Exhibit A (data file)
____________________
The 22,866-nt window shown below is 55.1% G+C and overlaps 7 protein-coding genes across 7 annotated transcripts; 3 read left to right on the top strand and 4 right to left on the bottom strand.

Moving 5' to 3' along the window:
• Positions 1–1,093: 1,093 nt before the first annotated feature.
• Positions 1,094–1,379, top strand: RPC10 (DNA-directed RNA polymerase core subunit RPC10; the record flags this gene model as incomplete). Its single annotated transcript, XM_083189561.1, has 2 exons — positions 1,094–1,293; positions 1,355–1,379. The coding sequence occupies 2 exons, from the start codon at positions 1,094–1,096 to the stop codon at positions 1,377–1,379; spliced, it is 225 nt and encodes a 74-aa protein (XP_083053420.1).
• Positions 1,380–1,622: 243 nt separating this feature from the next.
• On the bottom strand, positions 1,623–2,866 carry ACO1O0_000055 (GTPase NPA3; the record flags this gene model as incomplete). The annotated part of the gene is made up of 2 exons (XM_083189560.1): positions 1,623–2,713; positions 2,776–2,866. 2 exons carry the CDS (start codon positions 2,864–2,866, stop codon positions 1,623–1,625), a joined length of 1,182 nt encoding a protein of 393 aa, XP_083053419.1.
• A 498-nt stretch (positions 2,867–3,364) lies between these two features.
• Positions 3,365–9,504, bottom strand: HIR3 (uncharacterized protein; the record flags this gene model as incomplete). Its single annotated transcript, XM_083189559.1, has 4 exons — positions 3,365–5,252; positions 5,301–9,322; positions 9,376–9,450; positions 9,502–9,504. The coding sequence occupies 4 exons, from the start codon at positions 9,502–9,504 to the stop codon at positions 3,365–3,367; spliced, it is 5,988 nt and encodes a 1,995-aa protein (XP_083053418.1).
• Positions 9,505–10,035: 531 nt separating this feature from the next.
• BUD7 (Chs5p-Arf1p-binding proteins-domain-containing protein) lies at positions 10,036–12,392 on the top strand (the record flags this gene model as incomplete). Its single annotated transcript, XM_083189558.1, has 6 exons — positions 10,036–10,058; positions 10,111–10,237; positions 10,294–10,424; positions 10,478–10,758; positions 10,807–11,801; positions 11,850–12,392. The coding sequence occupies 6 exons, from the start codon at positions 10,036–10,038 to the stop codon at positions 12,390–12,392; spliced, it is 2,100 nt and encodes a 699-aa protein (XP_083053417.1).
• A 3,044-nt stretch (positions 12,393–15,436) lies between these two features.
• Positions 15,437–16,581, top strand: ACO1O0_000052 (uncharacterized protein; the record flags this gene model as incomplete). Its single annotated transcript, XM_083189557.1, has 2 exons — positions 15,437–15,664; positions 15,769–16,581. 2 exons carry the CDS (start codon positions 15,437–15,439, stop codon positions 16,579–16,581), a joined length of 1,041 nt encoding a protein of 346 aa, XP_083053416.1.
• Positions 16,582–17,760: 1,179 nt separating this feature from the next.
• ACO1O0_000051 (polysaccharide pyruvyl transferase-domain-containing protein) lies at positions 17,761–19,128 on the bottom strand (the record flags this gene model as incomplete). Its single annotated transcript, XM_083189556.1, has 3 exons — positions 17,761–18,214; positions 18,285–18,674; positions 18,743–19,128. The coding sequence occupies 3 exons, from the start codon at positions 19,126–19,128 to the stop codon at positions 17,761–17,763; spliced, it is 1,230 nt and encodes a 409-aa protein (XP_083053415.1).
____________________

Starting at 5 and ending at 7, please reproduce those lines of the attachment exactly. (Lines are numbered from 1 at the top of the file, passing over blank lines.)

• Positions 1,380–1,622: 243 nt separating this feature from the next.
• On the bottom strand, positions 1,623–2,866 carry ACO1O0_000055 (GTPase NPA3; the record flags this gene model as incomplete). The annotated part of the gene is made up of 2 exons (XM_083189560.1): positions 1,623–2,713; positions 2,776–2,866. 2 exons carry the CDS (start codon positions 2,864–2,866, stop codon positions 1,623–1,625), a joined length of 1,182 nt encoding a protein of 393 aa, XP_083053419.1.
• A 498-nt stretch (positions 2,867–3,364) lies between these two features.